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FDA probe of Abbott facility finds quality control issues

An inspection at the Abbott Laboratories facility in Sturgis, Michigan found harmful bacteria on surfaces in some areas of its powdered baby formula production, the U.S. health regulator said on Tuesday.

Complaints that the facility’s products had caused bacterial infections forced Abbott to recall certain Alimentum, Similac, and EleCare baby formulas last month, prompting a probe from the U.S. Food and Drug Administration (FDA), as previously informed.

The inspection from Jan. 31 to March 18 showed that Abbott did not have a control system covering all stages of processing to prevent microbe contamination of infant formula.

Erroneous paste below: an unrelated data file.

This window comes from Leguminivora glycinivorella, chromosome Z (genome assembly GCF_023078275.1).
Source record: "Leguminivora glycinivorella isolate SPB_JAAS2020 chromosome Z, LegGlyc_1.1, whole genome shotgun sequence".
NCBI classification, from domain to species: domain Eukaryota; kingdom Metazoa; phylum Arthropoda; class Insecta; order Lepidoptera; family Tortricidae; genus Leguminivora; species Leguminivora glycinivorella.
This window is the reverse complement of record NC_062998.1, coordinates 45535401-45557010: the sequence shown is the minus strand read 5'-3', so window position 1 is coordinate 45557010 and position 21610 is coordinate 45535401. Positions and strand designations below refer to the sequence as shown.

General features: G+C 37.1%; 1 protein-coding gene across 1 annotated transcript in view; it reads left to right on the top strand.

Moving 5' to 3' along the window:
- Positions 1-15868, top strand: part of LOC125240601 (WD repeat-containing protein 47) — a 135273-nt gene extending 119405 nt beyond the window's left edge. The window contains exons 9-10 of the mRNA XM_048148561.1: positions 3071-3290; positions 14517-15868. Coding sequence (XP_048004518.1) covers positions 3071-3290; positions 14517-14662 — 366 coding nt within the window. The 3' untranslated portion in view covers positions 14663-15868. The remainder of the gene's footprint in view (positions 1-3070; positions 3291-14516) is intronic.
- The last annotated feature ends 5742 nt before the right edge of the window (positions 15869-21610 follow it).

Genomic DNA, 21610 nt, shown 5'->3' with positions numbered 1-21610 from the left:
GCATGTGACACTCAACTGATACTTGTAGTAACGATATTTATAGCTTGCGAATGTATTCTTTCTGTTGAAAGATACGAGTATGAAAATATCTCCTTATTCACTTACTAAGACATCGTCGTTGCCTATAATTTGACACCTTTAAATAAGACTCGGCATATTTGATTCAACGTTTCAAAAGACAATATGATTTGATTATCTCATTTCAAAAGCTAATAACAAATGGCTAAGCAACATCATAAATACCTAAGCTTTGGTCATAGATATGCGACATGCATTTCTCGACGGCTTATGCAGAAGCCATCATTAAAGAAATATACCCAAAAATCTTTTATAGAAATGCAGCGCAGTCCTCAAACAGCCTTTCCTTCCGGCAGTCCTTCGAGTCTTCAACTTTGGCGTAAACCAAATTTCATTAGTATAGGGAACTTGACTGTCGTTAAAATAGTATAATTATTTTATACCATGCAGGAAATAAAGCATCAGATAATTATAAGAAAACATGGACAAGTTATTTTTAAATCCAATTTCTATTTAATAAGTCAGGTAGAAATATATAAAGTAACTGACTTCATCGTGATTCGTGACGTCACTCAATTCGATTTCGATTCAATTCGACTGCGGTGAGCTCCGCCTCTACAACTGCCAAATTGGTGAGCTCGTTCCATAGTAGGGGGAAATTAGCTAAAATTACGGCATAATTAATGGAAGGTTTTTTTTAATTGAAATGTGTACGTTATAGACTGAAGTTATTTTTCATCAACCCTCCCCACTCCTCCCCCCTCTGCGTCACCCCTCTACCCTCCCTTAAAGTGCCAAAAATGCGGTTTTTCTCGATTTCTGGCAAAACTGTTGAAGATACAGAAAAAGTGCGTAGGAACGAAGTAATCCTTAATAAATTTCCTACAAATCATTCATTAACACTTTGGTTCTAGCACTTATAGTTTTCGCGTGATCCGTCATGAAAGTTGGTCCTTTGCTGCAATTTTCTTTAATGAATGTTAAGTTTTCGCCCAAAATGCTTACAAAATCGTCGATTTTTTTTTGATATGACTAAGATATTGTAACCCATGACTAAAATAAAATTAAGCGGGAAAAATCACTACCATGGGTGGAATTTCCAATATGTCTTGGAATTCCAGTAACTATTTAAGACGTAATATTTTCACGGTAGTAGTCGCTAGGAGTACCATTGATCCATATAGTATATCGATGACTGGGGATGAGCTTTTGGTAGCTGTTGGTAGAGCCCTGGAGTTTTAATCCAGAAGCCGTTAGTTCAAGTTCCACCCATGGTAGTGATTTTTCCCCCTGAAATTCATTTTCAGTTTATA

Personnel working with infant formula also did not wear necessary protective apparel, the FDA said.

Abbott said in a statement:

We’re taking this very seriously and are working closely with the FDA to implement corrective actions.

No Cronobacter sakazakii was found during the company’s testing of products that were distributed to consumers, Abbott added.

The company also said that the genetic makeup of the Cronobacter sakazakii found at the Michigan plant did not match that of the reported cases.

Cronobacter sakazakii bacteria can cause serious invasive infections and premature infant death.


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